During this type of activity I would have achieved skills under professional practice, management, communication, community engagement and EH technical skills. This is a picture of Ed replacing a shower rose in a bathroom during a Housing for Health program. A program like this may allow a trainee to gain skills in all competency areas. This is a picture of Louise setting a mosquito trap during a mosquito training course. Again, Louise would have met a number of competencies during her training. This last picture shows Aunty Mim, a community water sampler, taking a water sample, checking for E.coli. I have been involved in training community water samplers like Aunty Mim, and coordinating the program. Work activities like this have assisted me and other trainees to meet a number of competency areas. For additional information on the trainee program and competencies guide there is a picture story board out in the foyer, and I invite you all to go and have a look at it”.

Ronnie Naiker

“Thank you Robert. I will talk about the Supervisor’s perspective:
  • Supervisor’s primary role is to deliver the training outcomes expected of the AEHO Program.
  • It is important to implement the guide within the period of the traineeship, eg, in Robert’s case, five years.
  • A trainee’s annual work plan and monthly operational plan all need to be implemented in the work environment.
  • Progression of competency element and performance criteria is written into work plans, and based on feedback and reviews.
  • Ensure ample opportunity for trainees to gain technical skills internally and externally, and with a variety of activities.
  • Ensuring objective competency skills are met is difficult, eg, conflict management and legislation interpretation.
  • There are limitations with competency areas.
  • Funding is adequate but is limited to core PHU activities which are public health protection focused, and as Robert mentioned, we don’t have a food inspection role. Therefore, that is one area where Robert needs external training.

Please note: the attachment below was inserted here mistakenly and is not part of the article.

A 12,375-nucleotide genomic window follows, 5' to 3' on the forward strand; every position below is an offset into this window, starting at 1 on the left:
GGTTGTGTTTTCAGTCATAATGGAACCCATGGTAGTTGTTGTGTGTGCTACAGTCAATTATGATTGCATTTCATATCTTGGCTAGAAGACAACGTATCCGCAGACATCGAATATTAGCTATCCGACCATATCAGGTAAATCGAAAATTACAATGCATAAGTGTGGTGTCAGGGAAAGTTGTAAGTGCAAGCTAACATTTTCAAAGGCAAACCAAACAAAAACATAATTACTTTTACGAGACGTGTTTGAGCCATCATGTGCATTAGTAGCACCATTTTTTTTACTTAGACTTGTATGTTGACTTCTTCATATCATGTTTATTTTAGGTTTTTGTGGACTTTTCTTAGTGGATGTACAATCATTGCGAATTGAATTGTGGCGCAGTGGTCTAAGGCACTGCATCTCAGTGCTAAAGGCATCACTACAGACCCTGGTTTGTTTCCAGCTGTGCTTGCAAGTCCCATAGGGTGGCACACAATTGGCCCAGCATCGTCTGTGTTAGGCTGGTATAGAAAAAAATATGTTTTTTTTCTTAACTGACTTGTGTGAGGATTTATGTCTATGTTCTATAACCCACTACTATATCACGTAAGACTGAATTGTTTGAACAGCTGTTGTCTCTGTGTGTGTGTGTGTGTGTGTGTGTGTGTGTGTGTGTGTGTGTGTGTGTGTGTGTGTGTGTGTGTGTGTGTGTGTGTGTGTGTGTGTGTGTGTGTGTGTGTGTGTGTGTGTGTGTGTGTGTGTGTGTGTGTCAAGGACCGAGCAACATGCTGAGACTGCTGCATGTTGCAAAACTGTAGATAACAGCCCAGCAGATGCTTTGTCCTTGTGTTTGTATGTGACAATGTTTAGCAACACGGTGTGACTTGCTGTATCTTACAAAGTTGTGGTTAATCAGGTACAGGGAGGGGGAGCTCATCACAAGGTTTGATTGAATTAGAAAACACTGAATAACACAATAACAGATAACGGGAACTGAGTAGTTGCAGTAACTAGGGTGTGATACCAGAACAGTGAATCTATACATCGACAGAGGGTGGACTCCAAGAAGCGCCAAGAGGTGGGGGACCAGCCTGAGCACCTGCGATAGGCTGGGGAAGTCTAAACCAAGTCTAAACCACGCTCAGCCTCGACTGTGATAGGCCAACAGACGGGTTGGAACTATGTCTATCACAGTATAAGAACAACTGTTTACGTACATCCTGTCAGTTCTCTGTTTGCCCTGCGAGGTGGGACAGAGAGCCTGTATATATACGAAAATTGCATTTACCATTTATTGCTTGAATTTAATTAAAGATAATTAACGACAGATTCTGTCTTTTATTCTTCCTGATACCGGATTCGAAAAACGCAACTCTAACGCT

• Team effort to ensure trainees get the required workplace skills support in order to achieve goals and meet competencies. The next slide is a photograph of a supervisor and trainee attending to a damaged water pipe in a community. This activity will cover a number of competencies when the activity is done”.
Top of page
Paul Williamson

“My role in this process is to work with Ronnie and Robert in their workplace; to sit with Robert and look at documentation that will form part of his assessment, and to undertake the assessment itself. In this case, Robert’s first assessment was undertaken during his fourth or fifth year, so we had a lot to cover in terms of the guide. Other assessments have been done with other trainees who are only in their first year. The Guide is structured to try and cater for a wide range in terms of assessment situations, ie, to reflect the position of trainees with respect of their traineeship progression. As Robert said, it is meant to help trainees manage the process with their supervisors throughout their traineeship.

As an assessor it is a wonderful opportunity to work with the trainee - to gather the evidence they wish and need to present to their employer, and through me deliver the evidence to their employer so they may let them know how they feel their traineeship is going. In some cases I have also been able to facilitate ongoing discussions with their manager and the Area Health Service as they move through their traineeship.